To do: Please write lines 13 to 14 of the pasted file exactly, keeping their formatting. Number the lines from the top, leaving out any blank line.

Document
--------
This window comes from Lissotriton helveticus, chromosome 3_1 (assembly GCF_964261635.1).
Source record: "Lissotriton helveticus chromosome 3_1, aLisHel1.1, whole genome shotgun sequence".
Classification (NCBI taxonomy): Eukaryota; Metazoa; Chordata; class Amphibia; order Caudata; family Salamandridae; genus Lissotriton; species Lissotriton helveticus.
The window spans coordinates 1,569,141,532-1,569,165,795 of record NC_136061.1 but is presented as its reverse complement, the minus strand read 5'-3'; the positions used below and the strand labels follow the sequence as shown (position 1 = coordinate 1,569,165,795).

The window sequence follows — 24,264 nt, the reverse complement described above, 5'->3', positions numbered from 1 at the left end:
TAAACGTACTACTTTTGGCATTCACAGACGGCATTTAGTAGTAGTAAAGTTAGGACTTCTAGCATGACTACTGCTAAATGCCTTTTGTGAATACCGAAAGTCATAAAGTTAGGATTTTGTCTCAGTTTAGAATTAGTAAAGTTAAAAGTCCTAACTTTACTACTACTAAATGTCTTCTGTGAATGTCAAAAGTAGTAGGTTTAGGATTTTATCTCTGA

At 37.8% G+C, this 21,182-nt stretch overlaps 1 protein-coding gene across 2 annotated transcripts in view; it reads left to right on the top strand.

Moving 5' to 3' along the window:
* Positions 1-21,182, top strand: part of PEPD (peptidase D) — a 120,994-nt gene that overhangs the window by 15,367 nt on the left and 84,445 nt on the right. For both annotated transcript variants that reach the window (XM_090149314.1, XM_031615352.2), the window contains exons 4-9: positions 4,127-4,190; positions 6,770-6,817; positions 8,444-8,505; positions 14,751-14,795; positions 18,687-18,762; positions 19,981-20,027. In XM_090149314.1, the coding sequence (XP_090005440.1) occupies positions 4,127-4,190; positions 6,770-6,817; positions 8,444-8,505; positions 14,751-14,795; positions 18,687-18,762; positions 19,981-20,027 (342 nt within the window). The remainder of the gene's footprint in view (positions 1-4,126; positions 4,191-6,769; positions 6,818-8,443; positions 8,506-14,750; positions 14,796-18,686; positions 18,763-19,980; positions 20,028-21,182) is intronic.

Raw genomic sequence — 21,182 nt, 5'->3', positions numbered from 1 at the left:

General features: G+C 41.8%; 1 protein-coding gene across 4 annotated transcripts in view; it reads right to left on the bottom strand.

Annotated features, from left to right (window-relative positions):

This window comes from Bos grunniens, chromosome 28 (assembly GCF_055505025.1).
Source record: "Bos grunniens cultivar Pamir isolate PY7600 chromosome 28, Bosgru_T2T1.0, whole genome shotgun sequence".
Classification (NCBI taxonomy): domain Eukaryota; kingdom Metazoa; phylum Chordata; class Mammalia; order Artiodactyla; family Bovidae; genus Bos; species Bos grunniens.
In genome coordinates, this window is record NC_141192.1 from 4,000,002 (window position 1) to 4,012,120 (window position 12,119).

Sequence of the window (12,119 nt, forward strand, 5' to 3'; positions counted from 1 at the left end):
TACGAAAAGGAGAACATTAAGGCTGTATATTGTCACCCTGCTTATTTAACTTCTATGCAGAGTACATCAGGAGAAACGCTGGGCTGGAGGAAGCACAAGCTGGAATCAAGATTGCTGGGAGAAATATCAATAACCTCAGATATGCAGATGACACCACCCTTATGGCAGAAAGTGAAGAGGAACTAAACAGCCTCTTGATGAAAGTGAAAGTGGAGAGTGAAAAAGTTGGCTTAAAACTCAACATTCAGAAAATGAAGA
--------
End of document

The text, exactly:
This window comes from Bos grunniens, chromosome 28 (assembly GCF_055505025.1).
Source record: "Bos grunniens cultivar Pamir isolate PY7600 chromosome 28, Bosgru_T2T1.0, whole genome shotgun sequence".